Warning: I’m bringing you guys some real talk here.
Christian has mostly nonverbal, moderately severe autism. He needs constant supervision. Despite my sister Leslie and me being the same age as him (age 20), we appear to be the older siblings. Adam (age 25), Leslie, and I are the “normal” ones.
I’ve felt guilty that I can do things that Christian can’t—be educated in a typical classroom, hang out with friends, eat out in restaurants (severe food sensitivities and GI issues also factor in), go to the movies, perform in choir and theatre, drive a car, go to college, etcetera.
Honestly though, I’ve also pitied myself for all the things my family and I can’t do because of his limitations, including those that many people wouldn’t even think about.
I’ve been irritated when he hyperactively runs throughout the house, and I’ve been embarrassed when he flaps his hands and rocks his body back and forth while we’re in public. And I’m still guilty of this sometimes.
I grew up with the heavy weight of responsibility not only to make up for Christian’s limitations, but to appear completely needless and self-sufficient. I had to have it all together and try to help care for my whole family.
We’ve had to learn how to best handle the meltdowns and the sensory overload. I’ve had to accept the fact that having both of my parents at important events is almost always impossible. I’ve also fought overwhelming feelings of both pride and helplessness, and I’m still fighting.
Seeing strangers, acquaintances, and even my own friends give Christian a “look” when they first see his behavior (and his protective helmet) frustrates me. Hearing people make ignorant jokes about people with special needs, or even just seeing them be passive when someone needs help, pains me. Witnessing Christian experience sadness, frustration, hurt, or grief without the ability to verbalize them burdens me. Seeing him have grand-mal seizures one after another (as of this morning, 160 in three years) grieves me. Experiencing the consequences of our dad moving out last November and witnessing my family, especially Christian, process it all has completely rocked my world.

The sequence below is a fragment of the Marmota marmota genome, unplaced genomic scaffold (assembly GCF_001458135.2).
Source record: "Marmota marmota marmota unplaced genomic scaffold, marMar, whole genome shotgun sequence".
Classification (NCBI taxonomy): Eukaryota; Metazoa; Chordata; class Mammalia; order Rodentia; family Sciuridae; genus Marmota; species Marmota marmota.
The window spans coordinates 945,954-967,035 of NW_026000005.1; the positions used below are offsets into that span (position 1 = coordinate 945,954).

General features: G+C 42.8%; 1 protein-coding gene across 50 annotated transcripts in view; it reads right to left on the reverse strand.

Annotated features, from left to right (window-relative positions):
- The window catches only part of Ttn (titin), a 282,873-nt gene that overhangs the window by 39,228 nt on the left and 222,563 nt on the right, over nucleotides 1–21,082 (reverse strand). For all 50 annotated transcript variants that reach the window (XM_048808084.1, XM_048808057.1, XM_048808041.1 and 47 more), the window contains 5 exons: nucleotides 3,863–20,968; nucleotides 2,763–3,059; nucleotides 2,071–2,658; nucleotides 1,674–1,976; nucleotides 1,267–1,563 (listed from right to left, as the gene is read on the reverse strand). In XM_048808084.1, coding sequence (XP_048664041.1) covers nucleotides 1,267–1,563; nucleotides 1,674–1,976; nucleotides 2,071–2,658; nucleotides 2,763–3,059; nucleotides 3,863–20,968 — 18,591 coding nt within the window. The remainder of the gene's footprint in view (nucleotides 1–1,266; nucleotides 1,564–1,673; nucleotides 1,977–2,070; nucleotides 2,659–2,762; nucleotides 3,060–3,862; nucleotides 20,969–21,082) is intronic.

Our family receiving compassion and patience from people, especially those who have never had close contact with people with special needs, encourages me. Seeing people’s desire to become more aware of special needs and help the people who experience them inspires me. Taking in Christian’s smiles, laughter, and uncontested joy brings me joy of my own. The Lord constantly reminding me of His strength being made perfect in my weakness empowers me. The Lord showing me how desperately I need Him and drawing me nearer to Him in these trials has brought me deeper than I ever thought possible in my mere twenty years.
I’m eager for others to know that this joyful, compassionate, brilliant human named Christian is, in fact, a person—made in the image of God. Life is hard, and life in a special needs family is even harder, with wider curves and more frequent bumps in the road. The Lord is using my experiences as Christian’s sister to teach me about Himself, more specifically about sympathy, compassion, patience, vulnerability, joy, gratitude (especially in the small things), and utter (key word) dependence on God.
“The pain will not define us; joy will reignite us. You’re the song, You’re the song of our hearts. The dark is just a canvas for Your grace and brightness. You’re the song, You’re the song of our hearts.” – Rend Collective, ‘Joy’